A law passed earlier this month seeking to reform Turkey's criminal justice system has allowed five men accused of killing three Christians to be placed under house arrest.
Emre Günaydın, Cuma Özdemir, Hamit Çeker, Salih Gürler and Abuzer Yildirim are suspected of torturing and slitting the throats of Necati Aydin, Ugur Yuksel and Tilmann Geske in Malatya, a city in the eastern part of the country, in 2007. The men were previously placed in prison as they awaited trial, for what are believed to be religiously motivated attacks, as court records have indicated that suspects claimed they were "defending their country and religion, Islam."
In the seven years since the death of the two Turks and one German, the trial has been delayed several times; once when a witness testified that the defendants were also involved in a plot against the government, and several other instances, when prosecution witnesses failed to appear in court. more >>
Russian troops on Saturday seized a Ukrainian airbase in Crimea, a day after the completion of the region's annexation, while Russia's state media explained the basis for sanctions against "anti-Russian" U.S. congressmen and senators, including John McCain and John Boehner.
Ukrainian forces were forced to vacate a naval base and surrender two flagship vessels to Russian forces Saturday. Six Russian armored vehicles broke through the gates of Belbek Airbase even as troops fired warning shots into the air, CNN reported, quoting a spokesman for Ukraine's Ministry of Defense in Crimea. A journalist was injured in the attack.
In addition, pro-Russian self-defense forces stormed and captured the Novofederoskoe military base in Crimea. more >>
Roman Catholic, Anglican and Muslim representatives came together on Monday at the Vatican to launch together the Global Freedom Network, with a mission to put an end to human trafficking and slavery by the end of the decade.
"It's not politically correct to call this modern slavery a crime against humanity but we want to arrive at that in national and international law," said Bishop Marcelo Sanchez Sorondo on behalf of Pope Francis, who signed the new initiative.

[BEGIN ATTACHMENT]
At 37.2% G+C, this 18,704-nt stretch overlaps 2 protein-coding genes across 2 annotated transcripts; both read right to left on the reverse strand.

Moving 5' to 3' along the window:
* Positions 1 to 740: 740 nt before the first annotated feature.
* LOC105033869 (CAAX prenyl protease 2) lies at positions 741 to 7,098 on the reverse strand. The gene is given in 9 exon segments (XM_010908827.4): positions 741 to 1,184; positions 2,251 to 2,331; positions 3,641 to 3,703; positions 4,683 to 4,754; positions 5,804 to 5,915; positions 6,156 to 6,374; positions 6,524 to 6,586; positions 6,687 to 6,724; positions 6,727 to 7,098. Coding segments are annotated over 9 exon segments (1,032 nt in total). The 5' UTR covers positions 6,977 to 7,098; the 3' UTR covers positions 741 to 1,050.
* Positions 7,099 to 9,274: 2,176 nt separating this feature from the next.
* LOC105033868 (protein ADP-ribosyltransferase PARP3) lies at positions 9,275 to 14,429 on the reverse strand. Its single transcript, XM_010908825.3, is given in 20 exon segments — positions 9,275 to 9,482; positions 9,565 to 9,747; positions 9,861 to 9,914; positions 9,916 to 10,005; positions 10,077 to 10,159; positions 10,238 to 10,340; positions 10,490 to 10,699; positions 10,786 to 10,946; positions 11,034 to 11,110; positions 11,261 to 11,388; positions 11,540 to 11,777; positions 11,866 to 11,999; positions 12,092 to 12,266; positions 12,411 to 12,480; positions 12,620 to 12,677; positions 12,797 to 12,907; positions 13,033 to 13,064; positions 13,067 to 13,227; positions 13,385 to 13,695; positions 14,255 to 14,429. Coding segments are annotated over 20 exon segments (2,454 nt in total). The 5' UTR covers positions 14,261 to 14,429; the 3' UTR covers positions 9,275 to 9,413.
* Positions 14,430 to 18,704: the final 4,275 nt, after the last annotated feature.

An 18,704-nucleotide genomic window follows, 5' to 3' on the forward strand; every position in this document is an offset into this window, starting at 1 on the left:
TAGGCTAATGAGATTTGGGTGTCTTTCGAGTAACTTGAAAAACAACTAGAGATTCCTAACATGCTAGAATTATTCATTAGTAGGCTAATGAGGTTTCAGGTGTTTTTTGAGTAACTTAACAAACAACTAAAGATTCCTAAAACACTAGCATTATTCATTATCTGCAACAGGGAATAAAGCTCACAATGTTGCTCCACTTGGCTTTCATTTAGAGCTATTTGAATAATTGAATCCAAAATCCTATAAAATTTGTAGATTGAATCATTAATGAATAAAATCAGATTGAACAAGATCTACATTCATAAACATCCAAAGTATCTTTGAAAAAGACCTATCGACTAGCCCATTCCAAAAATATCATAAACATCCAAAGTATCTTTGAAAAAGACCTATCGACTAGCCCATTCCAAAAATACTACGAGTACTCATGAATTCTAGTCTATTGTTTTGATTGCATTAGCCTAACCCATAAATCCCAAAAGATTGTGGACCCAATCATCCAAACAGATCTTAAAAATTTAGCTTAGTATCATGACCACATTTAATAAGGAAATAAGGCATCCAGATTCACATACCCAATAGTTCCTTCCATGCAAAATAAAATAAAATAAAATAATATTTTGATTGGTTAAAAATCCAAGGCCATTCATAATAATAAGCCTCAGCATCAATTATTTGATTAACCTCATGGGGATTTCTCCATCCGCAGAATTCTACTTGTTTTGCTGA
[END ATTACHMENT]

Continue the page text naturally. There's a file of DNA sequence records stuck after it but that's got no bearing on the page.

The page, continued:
Sorondo was joined by New Zealand Archbishop David Moxon, director of the Anglican Centre in Rome, as well as Dr. Mahmoud Azab, representing the Grand Imam of Egypt's Al-Azhar Sunni Islam center. more >>
A British pop star indicated she was surprised when the BBC network reportedly requested she change the lyrics to one of her songs to omit a reference to "Jesus."
Eliza Doolittle, the 25-year-old London-born singer, says that when she recently appeared on BBC's "The Chris Evans Breakfast Show" on Radio 2, she was asked to change the lyrics to her song "Walking on Water." The original lyrics tell of a woman's yearning love, with her dedication to her significant other being so intense that she would run across water to meet them, just as Jesus walked on water in Matthew 14: 22-33.
Doolittle had to change her lyrics from "Sometimes I wish I was Jesus, I'd get my Air Max on and run across the sea for you" to 'Sometimes I wish it was easy to get my Air Max on and run across the sea for you." more >>
U.S. and German representatives drew attention to the plight of American pastor Saeed Abedini at the United Nations Human Rights Council meeting in Geneva, saying his human rights are being violated as he remains imprisoned in Iran.
"We take this opportunity to call once again for the release of dual U.S.-Iranian citizen Saeed Abedini, who is currently being held in Iran on charges related to his religious beliefs," said Deputy Assistant Secretary of State for International Organization Affairs Paula Schriefer, who led the U.S. delegation, on Monday.
Schriefer noted that religious minorities in Iran, including non-Shia Muslims and Baha'is, are subject to harsh treatments. And despite Iran's change in administration, with the election of President Hassan Rouhani, there has been no significant improvement to the country's human rights situation, she added. more >>
Russian President Vladimir Putin signed on Tuesday a treaty making Crimea part of Russia. The move comes after his deputy prime minister, Dmitry Rogozin, dismissed U.S. sanctions meant to freeze the financial assets of 11 Russian and Ukrainian officials as a joke.
In a step reflecting the rising tensions in what Reuters describes as the "most serious East-West crisis since the end of the Cold War," Putin moved forward with the annexation of Crimea despite strong Ukrainian protests and Western sanctions.
The treaty follows a controversial referendum in Crimea on Sunday, which took place under Russian military occupation, in which 97 percent of voters reportedly declared their support for Russian rule, after being a part of the Ukraine for 60 years, according to Reuters. more >>